I can name on two hands the number of albums I have bought as a digital pre-release in the last few years. It should come as no surprise that Radiohead figures highly on that list; the group responsible for popularising the ‘pay what you like’ model with In Rainbows have continued to confound critics and fans with surprises, slow builds and sudden bursts ever since. Given that my iPhone is sort of like a lobotomised iPod with internet capability these days, I had to delete four apps to make room for A Moon Shaped Pool, or as I like to title it, The Album That Resulted In As Many Unsolicited Think Pieces As That Beyonce Joint. It was definitely worth it. Despite the fact that they showed one of their aces early with the tremendously glorious, ‘Daydreaming’, there was still plenty to get excited about. Most notably, we’ve reached a point in the Radiohead timeline where they’re not so much concerned with songs as they are with movements and textural changes. We’ve been here once before, obviously; the one-two punch of Kid A and Amnesiac tearing apart any prior expectations of how a band made music. But even that had an inbuilt thruster that this record deliberately lacks. It’s not really a case of being laconic, but rather a band acknowledging that the most radical way to reinvent after two decades is to follow their own social media example and literally start erasing yourself and seeing what’s underneath.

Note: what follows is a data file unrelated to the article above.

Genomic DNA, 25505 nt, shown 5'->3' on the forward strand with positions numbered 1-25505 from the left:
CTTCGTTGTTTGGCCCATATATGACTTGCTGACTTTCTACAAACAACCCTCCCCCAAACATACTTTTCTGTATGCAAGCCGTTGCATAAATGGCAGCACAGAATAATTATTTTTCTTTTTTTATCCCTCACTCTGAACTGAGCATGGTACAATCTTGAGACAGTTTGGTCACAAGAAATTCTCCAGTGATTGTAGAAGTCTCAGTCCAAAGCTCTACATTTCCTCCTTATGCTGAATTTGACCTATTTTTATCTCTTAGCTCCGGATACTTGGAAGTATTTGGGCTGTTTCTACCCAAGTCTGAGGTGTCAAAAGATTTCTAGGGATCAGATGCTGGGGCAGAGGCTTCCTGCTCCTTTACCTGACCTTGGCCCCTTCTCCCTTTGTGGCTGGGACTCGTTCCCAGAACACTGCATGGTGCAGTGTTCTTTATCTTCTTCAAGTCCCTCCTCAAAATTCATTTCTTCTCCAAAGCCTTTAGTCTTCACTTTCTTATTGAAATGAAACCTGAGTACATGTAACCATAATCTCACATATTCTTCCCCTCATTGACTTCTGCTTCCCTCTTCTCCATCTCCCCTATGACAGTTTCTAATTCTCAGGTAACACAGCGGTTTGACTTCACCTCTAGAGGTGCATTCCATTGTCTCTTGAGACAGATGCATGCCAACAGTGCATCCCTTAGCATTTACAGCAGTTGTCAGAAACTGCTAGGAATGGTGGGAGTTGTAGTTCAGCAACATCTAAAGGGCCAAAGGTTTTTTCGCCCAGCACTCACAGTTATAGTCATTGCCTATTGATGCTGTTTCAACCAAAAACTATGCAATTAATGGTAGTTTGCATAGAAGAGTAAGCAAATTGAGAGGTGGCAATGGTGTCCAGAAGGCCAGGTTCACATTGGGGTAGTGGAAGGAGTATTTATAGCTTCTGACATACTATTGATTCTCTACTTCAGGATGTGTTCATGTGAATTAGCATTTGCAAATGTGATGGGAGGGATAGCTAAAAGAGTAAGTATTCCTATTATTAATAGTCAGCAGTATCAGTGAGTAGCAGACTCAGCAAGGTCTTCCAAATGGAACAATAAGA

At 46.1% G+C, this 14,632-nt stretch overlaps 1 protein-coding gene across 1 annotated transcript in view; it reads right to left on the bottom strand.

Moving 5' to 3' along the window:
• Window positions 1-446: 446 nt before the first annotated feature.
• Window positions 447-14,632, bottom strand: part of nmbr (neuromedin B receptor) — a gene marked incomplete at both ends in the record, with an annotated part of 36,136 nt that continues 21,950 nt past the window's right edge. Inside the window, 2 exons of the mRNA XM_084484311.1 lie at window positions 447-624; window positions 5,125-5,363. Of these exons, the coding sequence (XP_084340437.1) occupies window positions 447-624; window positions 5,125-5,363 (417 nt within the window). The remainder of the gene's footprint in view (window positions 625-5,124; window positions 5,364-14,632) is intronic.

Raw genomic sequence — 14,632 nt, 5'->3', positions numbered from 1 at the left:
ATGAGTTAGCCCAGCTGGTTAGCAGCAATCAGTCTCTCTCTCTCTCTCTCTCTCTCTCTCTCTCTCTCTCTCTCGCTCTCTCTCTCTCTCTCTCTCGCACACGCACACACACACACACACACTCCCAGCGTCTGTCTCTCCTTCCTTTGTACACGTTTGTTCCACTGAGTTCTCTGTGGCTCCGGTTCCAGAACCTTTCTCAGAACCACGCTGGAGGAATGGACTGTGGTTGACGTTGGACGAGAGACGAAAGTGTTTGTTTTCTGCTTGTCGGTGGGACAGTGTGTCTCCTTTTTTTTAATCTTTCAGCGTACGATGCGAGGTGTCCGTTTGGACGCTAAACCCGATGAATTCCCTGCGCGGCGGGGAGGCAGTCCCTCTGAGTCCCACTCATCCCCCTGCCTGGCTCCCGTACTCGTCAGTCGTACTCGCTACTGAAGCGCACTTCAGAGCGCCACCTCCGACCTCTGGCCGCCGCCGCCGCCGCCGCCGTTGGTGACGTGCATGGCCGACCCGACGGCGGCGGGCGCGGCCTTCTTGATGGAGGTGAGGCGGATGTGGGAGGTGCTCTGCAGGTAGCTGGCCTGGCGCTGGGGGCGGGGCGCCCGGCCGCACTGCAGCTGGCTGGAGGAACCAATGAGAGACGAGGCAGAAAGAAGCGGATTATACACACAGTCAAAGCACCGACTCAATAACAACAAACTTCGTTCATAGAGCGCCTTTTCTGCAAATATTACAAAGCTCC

This brings us to what I believe is one of the three focal points (‘True Love Waits’ inevitably being the last) of the record, the subtly beautiful ‘Glass Eyes.’ For a song created by five – or perhaps only three – people, it’s so light that one feels the need to play it over and over, as if to add some sort of permanence, an anchor to keep it from disappearing into the ether. A halo of strings, effects and vocals that fall like water around a delicate piano motif, ‘Glass Eyes’ has no chorus, and progresses in an A/B/A/B/C sort of formation. It’s a short movement that is impossible to forget, which is impressive for a song so untethered. The counterpoint between Thom Yorke’s fragile melody, specifically in the C section, with this motif, is one of those moments of special otherworldliness that has brought Radiohead so many life devotees.
Listen to Yorke’s deliberation in the first few lines, seemingly waiting for the piano to catch up rather than pushing to finish to lyrical phrase neatly. Or the way the piano refreshes itself anew with each section, poised and waiting on an eternal ritardando like a soloist with a conductor’s baton. This may not be Radiohead’s best album, but it is certainly their finest hour.
We are exceedingly lucky to be basking in its afterglow.